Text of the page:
More pushing not pulling using XMPP and Strophe.js
This is a follow up to our recent TV Companion experiment with the BBC Two show, Autumnwatch. Whilst that post concentrated on the experience, this is an overview of the technologies we used for the experiment, and gives you the opportunity to build your own, by providing some simple example code and installation instructions.
First, what is Push vs Pull? In a web context, ordinarily, you would request a webpage using your browser and a some data would be returned, Pull. The only way that you would then subsequently see any changes to that data, would be if you requested it again, or if something on that page requested it for you, maybe via polling. Push is when you create a persistent or long-lasting connection from the browser to the server, wherebye the server can send information to the client, without the client needing to refesh their page. Techniques for doing this include Comet, WebSockets or BOSH.
Ejabberd is a robust and proven XMPP/Jabber server written in Erlang. XMPP (The Extensible Messaging and Presence Protocol) is an open technology for real-time communication. It is more commonly used for instant messenger (IM). If you use Google’s GTalk service, you’re already using XMPP. It seemed to fit nicely with what we wanted to do, as it already comes with a PubSub extension, but it also has many more great features: Presence, Multi-User Chat and is fully extensible (It's XML). Importantly, it comes with a web API that out of the box can understand XMPP via BOSH.
This setup worked really well and meant that we could set it up quickly and concentrate on the UX, and what we would actually be sending to the clients. XMPP was designed to send small bits of XML very fast, to one or many clients. For our purposes, this meant sending enough information to all the connected clients, so that they could go away and fetch the data required to build the page. This involved some key/value configuration information, and a url to a text file containing HTML, CSS and JS which we could inject into the clients display area to create the slides seen in the previous post. With extra caching, this would prove very efficient. More so, if we had adopted a technique Google highlighted in their post about instant previews, which was posted a bit too late for us to do anything, but very neat.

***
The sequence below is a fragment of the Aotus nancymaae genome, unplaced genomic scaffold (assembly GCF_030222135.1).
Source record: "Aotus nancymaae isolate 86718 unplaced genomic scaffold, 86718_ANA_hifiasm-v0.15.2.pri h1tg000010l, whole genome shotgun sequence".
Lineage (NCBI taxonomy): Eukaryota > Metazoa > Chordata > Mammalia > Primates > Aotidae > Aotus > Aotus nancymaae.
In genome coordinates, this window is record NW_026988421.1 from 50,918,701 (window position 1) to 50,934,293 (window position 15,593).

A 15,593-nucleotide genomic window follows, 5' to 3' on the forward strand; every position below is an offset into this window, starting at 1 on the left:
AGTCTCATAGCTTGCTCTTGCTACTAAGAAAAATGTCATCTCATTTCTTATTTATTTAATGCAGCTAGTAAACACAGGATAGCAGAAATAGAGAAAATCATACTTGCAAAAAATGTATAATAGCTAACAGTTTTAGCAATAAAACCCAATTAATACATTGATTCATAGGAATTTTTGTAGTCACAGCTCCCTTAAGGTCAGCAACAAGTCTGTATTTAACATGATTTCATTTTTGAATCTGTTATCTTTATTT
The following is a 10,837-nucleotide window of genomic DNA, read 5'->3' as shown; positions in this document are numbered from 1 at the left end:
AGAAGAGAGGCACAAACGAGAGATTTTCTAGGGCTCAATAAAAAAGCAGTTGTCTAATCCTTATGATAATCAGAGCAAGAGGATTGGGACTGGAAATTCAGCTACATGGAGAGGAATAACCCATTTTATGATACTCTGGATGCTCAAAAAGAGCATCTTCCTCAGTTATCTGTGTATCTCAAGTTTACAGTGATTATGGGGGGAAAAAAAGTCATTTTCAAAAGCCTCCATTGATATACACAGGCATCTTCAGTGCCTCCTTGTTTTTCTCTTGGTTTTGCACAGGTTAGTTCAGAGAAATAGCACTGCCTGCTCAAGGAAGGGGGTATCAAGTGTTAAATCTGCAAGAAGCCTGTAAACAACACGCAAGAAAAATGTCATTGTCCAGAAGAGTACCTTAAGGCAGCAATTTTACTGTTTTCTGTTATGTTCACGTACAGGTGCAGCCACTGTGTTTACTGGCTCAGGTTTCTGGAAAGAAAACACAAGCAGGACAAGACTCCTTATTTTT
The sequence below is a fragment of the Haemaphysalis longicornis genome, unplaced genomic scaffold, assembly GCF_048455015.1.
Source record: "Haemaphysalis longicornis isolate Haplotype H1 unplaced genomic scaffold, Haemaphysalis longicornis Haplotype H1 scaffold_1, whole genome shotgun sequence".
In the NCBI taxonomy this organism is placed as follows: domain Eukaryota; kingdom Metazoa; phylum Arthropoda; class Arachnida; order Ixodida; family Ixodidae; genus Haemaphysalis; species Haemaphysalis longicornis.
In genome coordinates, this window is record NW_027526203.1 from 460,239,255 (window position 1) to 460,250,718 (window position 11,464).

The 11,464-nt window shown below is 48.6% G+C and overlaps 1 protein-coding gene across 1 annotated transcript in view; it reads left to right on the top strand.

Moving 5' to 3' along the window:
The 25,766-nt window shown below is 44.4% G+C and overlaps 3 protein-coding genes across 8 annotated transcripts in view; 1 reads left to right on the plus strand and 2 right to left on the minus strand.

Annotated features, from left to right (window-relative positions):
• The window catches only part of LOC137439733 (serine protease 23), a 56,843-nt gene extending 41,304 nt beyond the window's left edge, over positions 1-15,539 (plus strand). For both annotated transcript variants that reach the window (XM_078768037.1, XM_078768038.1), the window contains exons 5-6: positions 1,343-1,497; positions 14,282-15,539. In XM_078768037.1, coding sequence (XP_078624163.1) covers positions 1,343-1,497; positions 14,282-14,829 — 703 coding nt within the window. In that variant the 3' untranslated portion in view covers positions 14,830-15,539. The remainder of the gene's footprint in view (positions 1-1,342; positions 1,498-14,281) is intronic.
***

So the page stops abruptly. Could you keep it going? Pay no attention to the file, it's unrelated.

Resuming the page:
Because the basic setup we experimented with was so straight forward, and all the software is free and available, I thought it would be useful to show you how to get up and running with your own little PubSub system, so you can experiment with these technologies. Over on the github website I have created a repository that gives you everything you will need. This includes a simple publisher and client, as well as installation instructions for getting you up and running with Ejabberd on the CentOS Linux distribution. If you have experience installing this on other systems, then I’d be happy to add the instructions to the repository, using the normal pull requests.